LGBT elders also experience institutional abuse at the hands of heteronormative policies and procedures. Heteronormativity is the assumption that heterosexuality is normal, desirable, and expected, and this belief is inherent in our social, institutional, and legal practices. In a heteronormative culture, all people, including elders, are presumed to be straight and to exist within the bounds of the gender binary. Policies and practices favor straight people and straight relationships, while ignoring and sometimes stigmatizing sexual and gender minorities.
Many service providers operate on such heteronormative premises, and their practices reflect this. Intake procedures usually do not ask basic questions about sexual orientation or gender identity, so LGBT elders are often closeted as they begin care whether they wish to be or not. Further, while nursing homes allow opposite sex couples and related persons to live together in one unit, many nursing homes do not allow same sex couples or non-related persons to share a room or even live together. Other practices are more outwardly discriminatory; some nursing homes prohibit same sex partners from visiting their resident partners at all. Different homes, while allowing same-sex partners to visit, do not afford these couples the same private spaces for conjugal visits that are offered to opposite sex couples.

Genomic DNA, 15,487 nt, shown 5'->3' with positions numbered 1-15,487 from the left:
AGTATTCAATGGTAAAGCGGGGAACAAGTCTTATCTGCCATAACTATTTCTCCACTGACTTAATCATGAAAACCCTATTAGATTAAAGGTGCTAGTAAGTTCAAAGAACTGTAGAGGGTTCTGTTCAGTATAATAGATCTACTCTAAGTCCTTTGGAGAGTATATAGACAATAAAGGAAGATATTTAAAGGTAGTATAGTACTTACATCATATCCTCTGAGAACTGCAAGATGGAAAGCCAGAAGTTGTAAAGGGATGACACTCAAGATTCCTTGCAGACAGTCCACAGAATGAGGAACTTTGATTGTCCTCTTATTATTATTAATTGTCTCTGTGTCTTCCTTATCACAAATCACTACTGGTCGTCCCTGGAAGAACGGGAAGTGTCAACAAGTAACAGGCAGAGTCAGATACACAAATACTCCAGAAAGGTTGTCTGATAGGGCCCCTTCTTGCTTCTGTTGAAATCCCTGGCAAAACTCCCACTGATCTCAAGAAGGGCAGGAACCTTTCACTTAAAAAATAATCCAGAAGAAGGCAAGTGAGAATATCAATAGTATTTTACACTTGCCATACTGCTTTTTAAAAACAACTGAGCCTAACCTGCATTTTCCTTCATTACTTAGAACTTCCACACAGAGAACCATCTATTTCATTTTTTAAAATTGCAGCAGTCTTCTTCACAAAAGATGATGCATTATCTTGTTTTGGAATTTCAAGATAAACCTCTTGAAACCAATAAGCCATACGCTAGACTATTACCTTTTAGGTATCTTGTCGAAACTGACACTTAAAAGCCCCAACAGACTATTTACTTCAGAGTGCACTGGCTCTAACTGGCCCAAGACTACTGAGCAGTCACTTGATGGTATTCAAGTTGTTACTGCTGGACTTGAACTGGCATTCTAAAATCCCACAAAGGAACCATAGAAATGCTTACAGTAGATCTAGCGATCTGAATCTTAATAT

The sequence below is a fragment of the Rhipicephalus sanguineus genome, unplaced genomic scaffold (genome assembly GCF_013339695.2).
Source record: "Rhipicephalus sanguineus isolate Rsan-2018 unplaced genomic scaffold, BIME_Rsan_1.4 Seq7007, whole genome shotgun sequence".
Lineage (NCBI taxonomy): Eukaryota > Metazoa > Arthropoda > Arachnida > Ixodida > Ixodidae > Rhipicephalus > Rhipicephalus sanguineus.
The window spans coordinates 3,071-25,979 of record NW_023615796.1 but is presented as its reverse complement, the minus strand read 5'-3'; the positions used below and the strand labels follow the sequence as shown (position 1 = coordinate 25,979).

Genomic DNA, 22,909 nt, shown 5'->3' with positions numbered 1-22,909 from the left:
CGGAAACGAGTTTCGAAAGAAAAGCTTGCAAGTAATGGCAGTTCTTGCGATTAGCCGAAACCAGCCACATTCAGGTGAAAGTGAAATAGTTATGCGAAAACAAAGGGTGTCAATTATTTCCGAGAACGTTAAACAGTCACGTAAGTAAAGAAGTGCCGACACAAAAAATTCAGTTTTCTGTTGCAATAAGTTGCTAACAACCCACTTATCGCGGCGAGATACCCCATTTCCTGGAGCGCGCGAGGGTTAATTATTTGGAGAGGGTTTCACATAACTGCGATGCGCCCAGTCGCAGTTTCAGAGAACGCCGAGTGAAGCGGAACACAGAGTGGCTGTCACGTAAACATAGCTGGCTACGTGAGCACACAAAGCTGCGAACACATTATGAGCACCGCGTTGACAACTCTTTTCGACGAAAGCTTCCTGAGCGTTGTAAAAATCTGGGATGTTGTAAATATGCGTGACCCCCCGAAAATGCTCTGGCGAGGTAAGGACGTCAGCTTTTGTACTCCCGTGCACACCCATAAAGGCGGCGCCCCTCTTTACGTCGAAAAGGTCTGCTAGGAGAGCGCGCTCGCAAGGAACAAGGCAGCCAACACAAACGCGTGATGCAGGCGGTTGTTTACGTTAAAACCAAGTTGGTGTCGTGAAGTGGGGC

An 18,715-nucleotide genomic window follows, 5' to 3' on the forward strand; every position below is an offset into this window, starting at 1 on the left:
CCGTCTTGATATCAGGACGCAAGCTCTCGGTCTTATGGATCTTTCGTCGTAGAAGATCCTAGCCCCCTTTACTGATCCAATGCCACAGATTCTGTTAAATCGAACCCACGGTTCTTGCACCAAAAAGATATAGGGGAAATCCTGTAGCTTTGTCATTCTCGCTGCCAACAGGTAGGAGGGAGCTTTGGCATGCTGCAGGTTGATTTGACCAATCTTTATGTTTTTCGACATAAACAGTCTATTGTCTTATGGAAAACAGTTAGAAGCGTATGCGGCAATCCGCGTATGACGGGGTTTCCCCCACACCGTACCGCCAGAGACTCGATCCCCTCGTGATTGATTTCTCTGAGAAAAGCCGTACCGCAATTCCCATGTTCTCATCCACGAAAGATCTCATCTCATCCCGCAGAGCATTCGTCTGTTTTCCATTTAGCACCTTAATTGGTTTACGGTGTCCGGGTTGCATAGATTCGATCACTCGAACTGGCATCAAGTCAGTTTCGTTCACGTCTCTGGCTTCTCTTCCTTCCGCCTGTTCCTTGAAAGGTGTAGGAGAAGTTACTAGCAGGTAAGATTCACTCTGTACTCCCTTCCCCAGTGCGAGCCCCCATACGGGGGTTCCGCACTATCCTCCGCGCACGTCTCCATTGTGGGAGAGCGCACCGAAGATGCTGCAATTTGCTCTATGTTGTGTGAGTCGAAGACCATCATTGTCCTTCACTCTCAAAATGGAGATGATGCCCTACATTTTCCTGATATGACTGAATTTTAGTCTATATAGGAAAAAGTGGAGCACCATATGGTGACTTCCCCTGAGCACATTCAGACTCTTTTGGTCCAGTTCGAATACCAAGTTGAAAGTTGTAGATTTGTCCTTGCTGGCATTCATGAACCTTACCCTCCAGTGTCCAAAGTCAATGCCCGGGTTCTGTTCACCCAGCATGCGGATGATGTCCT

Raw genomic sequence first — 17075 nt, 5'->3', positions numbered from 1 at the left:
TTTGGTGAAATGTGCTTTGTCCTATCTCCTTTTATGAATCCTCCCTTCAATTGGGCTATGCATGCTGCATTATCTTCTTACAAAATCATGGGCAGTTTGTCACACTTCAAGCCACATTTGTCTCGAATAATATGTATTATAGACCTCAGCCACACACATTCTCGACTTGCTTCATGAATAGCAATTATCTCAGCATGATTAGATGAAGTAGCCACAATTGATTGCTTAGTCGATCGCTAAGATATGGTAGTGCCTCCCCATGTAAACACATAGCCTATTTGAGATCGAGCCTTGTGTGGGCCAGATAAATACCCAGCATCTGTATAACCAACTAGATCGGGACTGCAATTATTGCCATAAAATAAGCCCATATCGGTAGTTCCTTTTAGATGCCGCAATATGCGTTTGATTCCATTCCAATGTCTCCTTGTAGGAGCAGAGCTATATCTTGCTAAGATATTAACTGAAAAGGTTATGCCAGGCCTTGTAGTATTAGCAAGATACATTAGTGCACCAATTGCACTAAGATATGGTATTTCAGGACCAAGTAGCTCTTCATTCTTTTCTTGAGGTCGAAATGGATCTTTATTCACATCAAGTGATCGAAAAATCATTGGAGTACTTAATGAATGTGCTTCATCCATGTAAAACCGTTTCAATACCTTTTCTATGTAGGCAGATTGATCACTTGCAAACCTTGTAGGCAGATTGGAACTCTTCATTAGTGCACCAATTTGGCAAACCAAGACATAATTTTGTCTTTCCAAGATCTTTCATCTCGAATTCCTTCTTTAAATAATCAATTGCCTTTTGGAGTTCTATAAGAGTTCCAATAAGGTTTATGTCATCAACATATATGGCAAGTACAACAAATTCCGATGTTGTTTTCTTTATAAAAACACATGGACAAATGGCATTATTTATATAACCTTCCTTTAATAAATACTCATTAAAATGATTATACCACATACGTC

So what can be done?
Anyone who works with and cares about LGBT elders can utilize specific engagement strategies to break through the barriers to seeking help. To combat LGBT elder abuse, it is critical to identify how and why LGBT elders are at greater risk of abuse. This requires that providers be culturally aware and sensitive to the needs of LGBT elders. Providers and staff must undergo training about the experiences of LGBT elders and the unique challenges they face. Such training must be more than a review of today’s LGBT rights issues. Staff members must understand the profound effects that a history of pervasive discrimination has had on LGBT elders. This means understanding that LGBT elders are less likely to have traditional support systems, that they often are closeted or decide to stay closeted when dealing with health and aging service providers, and that fears of anti-LGBT bias and discrimination make living a constant struggle.